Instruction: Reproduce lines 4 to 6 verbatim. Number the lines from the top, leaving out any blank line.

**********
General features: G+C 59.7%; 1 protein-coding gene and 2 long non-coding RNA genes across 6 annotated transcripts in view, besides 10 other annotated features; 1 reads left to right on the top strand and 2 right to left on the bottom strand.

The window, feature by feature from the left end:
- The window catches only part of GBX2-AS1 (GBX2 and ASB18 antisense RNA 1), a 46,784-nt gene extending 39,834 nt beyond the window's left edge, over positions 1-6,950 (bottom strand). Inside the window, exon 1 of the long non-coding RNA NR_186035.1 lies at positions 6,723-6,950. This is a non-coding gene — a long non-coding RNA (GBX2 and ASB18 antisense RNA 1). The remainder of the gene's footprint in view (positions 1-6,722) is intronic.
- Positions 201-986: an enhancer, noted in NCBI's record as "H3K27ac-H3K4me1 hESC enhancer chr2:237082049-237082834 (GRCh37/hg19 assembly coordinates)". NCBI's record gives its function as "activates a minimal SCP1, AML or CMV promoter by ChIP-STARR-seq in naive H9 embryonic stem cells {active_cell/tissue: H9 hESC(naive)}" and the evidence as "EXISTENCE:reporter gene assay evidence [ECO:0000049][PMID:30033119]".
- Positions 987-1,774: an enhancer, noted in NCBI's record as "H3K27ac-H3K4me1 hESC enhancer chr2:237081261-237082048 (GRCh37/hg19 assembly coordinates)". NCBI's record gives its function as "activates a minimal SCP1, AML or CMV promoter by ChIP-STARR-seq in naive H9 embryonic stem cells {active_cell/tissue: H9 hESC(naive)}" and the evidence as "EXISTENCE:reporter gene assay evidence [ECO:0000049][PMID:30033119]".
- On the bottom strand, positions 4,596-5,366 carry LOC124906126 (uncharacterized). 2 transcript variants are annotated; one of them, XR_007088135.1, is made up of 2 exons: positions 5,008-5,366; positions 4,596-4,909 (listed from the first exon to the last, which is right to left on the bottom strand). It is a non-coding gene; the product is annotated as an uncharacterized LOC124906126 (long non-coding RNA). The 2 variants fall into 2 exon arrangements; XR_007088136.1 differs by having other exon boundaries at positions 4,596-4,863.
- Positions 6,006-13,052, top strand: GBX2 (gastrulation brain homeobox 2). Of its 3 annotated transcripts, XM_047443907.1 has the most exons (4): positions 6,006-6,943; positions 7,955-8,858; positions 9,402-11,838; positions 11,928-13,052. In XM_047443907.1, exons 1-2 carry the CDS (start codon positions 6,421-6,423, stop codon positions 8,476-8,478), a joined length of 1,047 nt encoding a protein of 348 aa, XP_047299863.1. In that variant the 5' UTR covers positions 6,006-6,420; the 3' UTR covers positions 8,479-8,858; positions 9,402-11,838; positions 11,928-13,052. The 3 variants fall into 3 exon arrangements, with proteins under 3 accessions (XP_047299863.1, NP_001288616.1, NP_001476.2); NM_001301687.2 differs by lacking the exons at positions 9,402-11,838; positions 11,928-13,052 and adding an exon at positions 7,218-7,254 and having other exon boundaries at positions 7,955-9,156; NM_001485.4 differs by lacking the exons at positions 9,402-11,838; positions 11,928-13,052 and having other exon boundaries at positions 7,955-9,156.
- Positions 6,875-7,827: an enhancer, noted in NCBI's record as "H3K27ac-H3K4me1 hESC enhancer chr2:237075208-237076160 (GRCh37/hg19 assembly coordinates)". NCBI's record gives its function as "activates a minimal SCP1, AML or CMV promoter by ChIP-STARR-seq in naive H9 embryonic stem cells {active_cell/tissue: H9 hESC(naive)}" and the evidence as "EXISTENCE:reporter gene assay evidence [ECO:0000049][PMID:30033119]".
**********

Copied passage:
- Positions 201-986: an enhancer, noted in NCBI's record as "H3K27ac-H3K4me1 hESC enhancer chr2:237082049-237082834 (GRCh37/hg19 assembly coordinates)". NCBI's record gives its function as "activates a minimal SCP1, AML or CMV promoter by ChIP-STARR-seq in naive H9 embryonic stem cells {active_cell/tissue: H9 hESC(naive)}" and the evidence as "EXISTENCE:reporter gene assay evidence [ECO:0000049][PMID:30033119]".
- Positions 987-1,774: an enhancer, noted in NCBI's record as "H3K27ac-H3K4me1 hESC enhancer chr2:237081261-237082048 (GRCh37/hg19 assembly coordinates)". NCBI's record gives its function as "activates a minimal SCP1, AML or CMV promoter by ChIP-STARR-seq in naive H9 embryonic stem cells {active_cell/tissue: H9 hESC(naive)}" and the evidence as "EXISTENCE:reporter gene assay evidence [ECO:0000049][PMID:30033119]".
- On the bottom strand, positions 4,596-5,366 carry LOC124906126 (uncharacterized). 2 transcript variants are annotated; one of them, XR_007088135.1, is made up of 2 exons: positions 5,008-5,366; positions 4,596-4,909 (listed from the first exon to the last, which is right to left on the bottom strand). It is a non-coding gene; the product is annotated as an uncharacterized LOC124906126 (long non-coding RNA). The 2 variants fall into 2 exon arrangements; XR_007088136.1 differs by having other exon boundaries at positions 4,596-4,863.